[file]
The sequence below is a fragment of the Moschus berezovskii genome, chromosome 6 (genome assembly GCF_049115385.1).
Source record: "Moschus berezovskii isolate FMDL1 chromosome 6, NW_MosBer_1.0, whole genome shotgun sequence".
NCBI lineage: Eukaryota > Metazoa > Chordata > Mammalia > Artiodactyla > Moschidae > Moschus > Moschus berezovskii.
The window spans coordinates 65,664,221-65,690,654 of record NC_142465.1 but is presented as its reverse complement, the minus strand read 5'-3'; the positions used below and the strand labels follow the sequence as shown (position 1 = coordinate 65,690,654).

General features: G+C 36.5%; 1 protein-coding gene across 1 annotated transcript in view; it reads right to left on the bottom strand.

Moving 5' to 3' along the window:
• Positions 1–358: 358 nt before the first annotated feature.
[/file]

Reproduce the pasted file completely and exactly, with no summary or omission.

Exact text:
The sequence below is a fragment of the Moschus berezovskii genome, chromosome 6 (genome assembly GCF_049115385.1).
Source record: "Moschus berezovskii isolate FMDL1 chromosome 6, NW_MosBer_1.0, whole genome shotgun sequence".
NCBI lineage: Eukaryota > Metazoa > Chordata > Mammalia > Artiodactyla > Moschidae > Moschus > Moschus berezovskii.
The window spans coordinates 65,664,221-65,690,654 of record NC_142465.1 but is presented as its reverse complement, the minus strand read 5'-3'; the positions used below and the strand labels follow the sequence as shown (position 1 = coordinate 65,690,654).

General features: G+C 36.5%; 1 protein-coding gene across 1 annotated transcript in view; it reads right to left on the bottom strand.

Moving 5' to 3' along the window:
• Positions 1–358: 358 nt before the first annotated feature.